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All. Then 'tis a bargain.

Cau. With all my heart; and by giving you my hand, I give [Going to shake hands, a crash is heard in the hothouse, R.]-What's that?

All. More of my property going. I suppose some old blind tabby cat has got into my hot-house. Bring the blunderbuss, will you?

[To Officer-Lady Sorrel screams, and Allspice unlocks the door, and Lady Sorrel comes out. All. Lady Sorrel ?

Cau. Heyday, cousin!
Lady S. I'm quite faint.

All. Rest on me, my lady.

Lady S. The heat of the place

All. You seem rather warm.

Pray, have you seen

anything of my dear friend, Mr. Dashall?

Lady S. I, sir-no.

Cau. This has an odd appearance.

Lady S. I'll explain it. Cousin, I went in to pull a bunch of grapes; and a booby of a servant, passing by, locked the door.

Cau. I'm satisfied. Well, cousin, I've got you a husband here-nay, no blushing: you are too wise and too old for girlish affectation. With my friend Toby I give you thirty thousand pounds, and, as times go, a pretty honest man

All. Yes, my lady, an honest pretty man.

Cau. And, friend Toby, with my cousin you have neither youth nor beauty, to be sure, but abundance of chastity, virtue, and benevolence; so Heaven

[Another crash is heard, R. All. Zounds! what's that? I dare say, one of Cleme's puppy-dogs. [To Officer.] Go in, and pull him out by the cuff of the neck. [Officer goes in. Lady S. I declare, I'm quite faint again.

[Falls into Allspice's arms. All. Let me support you-I'll never leave you. Off. [Coming out with Dashall.] Have I found you at last?

Cau. Mr. Dashall!

All. Who? [Lets go Lady Sorrel, and runs to Dashall, puts his hand into his pocket, and recovers his notes.] Give me my money, you villain! here it is. Oh! let me kiss you, and lay you to my faithful breast.-Mr. Caustic, you'll excuse my marrying. [To Dashall.] I can see your

roguery without spectacles, you monopolizer of villany! Farewell to dashing! Roger, bring my wig and apron, Tan. [Without.] Sir, I entreat―

Cau. My nephew! Dare he come into my presence? Then you shall see me knock him down.

All. No, no.

[Withholding him.

Enter TANGENT, followed by FAULKNER and Julia, L.

Fau. (R. C.) In vain you fly me.

Tan. (c.) You distress me-I insist

Fau. Never can my soul be satisfied till my knees bend in gratitude

Tan. Captain Faulkner! upon my soul, 'tis devilish hard to have one's feelings distressed because a man has done a trifling act

Cau. What's this?

Fau. A trifling act! have you not redeemed me from prison, from despair? have not you preserved my Julia's honour?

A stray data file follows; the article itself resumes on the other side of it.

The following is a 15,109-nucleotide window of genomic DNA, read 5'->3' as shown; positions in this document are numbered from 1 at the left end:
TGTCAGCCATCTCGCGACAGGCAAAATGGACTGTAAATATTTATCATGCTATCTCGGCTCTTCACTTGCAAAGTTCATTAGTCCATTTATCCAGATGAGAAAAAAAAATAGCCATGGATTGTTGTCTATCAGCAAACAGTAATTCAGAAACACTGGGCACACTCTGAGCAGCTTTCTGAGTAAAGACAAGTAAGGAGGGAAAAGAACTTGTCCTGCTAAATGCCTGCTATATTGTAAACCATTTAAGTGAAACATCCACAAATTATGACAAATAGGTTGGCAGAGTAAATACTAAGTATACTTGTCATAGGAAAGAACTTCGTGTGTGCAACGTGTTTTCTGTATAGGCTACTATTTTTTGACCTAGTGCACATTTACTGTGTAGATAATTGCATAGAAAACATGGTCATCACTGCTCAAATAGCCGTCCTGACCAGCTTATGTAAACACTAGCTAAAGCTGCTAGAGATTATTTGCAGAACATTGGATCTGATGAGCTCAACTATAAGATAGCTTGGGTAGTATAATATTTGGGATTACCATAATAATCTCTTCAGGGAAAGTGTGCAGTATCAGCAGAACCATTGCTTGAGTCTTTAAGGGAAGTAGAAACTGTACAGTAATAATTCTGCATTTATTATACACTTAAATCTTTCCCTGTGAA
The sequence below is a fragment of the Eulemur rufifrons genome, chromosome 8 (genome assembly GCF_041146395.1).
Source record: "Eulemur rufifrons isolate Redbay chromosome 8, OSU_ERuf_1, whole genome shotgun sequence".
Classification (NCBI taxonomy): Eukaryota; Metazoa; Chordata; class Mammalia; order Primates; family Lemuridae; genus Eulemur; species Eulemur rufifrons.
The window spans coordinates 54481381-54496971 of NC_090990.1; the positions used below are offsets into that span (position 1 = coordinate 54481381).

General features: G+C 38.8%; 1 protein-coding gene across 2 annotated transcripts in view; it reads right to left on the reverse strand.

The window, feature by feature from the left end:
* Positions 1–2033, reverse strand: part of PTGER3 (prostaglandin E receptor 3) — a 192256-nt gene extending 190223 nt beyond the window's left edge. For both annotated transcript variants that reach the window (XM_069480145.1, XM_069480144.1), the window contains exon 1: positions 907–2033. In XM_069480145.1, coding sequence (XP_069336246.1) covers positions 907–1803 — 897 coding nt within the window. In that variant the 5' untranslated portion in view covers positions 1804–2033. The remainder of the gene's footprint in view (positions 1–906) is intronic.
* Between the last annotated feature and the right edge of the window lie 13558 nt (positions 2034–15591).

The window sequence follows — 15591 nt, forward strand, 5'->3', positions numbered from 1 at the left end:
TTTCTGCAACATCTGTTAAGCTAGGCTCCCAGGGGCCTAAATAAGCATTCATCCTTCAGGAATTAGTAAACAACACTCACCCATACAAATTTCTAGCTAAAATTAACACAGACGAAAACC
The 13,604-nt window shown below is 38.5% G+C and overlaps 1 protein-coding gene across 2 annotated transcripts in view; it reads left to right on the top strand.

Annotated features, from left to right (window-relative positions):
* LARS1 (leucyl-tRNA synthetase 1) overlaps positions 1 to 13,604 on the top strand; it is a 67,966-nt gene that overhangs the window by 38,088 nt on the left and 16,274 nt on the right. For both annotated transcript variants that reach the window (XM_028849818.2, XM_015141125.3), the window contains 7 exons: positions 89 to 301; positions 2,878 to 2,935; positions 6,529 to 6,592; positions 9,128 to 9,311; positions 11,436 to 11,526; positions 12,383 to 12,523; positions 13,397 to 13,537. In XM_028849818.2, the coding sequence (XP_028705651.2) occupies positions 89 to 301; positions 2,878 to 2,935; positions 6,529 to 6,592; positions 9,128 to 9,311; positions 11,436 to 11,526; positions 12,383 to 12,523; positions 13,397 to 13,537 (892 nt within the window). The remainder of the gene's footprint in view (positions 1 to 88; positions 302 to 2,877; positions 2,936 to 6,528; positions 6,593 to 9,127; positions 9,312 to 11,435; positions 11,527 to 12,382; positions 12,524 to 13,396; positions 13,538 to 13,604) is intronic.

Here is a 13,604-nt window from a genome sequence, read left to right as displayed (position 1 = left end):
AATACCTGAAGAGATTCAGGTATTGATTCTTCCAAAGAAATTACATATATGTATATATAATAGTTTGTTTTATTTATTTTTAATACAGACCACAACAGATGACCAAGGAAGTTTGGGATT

Cau. Stand by: I don't think I shall knock him down. Tan. If I have been so fortunate, let my reward be the preservation of that honour with my life, and for my life.

Fau. Sir, I should certainly feel proud of your alliance; but you have a relation.

Tan. What! old uncle! ha, ha! I have certainly plagued him most confoundedly.

Cau. I believe I'll knock him down. [Raises his cane. Tan. But, upon my honour, to make him unhappy would give me serious sorrow. [Caustic drops his cane.] Oh, sir, give me but Julia Faulkner without fortuneCau. I forbid the banns. [Coming forward.

Tan. Sir, I insist.

Cau. And, sir, I insist that you don't marry Miss Faulkner without a fortune, but that you marry her with thirty thousand pounds.

Tan. Most excellent uncle! my sweetest Julia! and will you, sir, forgive my follies?

Cau. (c.) Heartily, my boy.-Frank, I can pardon the head for wandering, when I find the heart's at home. Das. (R.) Tangent, I give you joy.

Tan. Gently! While you were affluent, the elegant flavour of your Tokay kept down the coarse twang of the borachio in your manners. But, now you're poor, you'll be cut even by your brother swindlers.

Fau. Is not this the wretch?

Das. Sir, I should be happy to give you satisfaction; but you see I'm in custody. [Faulkner goes up to him] Officer, do your duty: why don't you secure me? I never despair-do you think this is the first time I've been in the Gazette ?-I've some irons in the fire yet. Tan. And, if you want more irons, I could recommend you to a pair that would suit you exactly.

Lady S. Mr. Dashall, are you going to town?
Off. You may depend upon it, my lady.

Lady S. If you'll give me leave, I'll accompany you. Jul. First let me thank you, madam, for the delicate anxiety you have shown respecting me and this gentle. man, and for your humanity in arresting my father.

Cau. Did she do that? Abandoned hypocrite! leave my sight.

Das. Well, I bear no malice. Good bye to you all. I say, Toby, won't you send some almonds and raisins to Harriet ?-ha, ha!-Now to London and my creditors, where I'll nobly give them fivepence-halfpenny in the pound, and the jolliest dinner the London Tavern can produce. Good by to you, gigs! Damme, I'll make a splash yet. [Exeunt Dashall, Lady Sorrel, and Officer, R. All. Put him in my horsepond, and let him make a splash there.

Tan. I hope, sir, my Julia has made you a convert? Cau. She has, indeed; and I beg pardon of her sex, to whom she has given this lesson-that the affection and duty of a daughter is the best security for happiness in a wife; and that filial affection and feminine diffidence is THE WAY TO GET MARRIED.-. -As for you, nephew

Tan. Sir, I've bade adieu to all my air-drawn fancies, except the woolsack, in which whim I will once more indulge, in the trembling hope, that our endeavours this night to please have been crowned with your candid approbation. As many as are content, say Ay;"-noncontents, "No." We flatter ourselves the contents have it.

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DISPOSITION OF THE CHARACTERS AT THE FALL OF THE CURTAIN.

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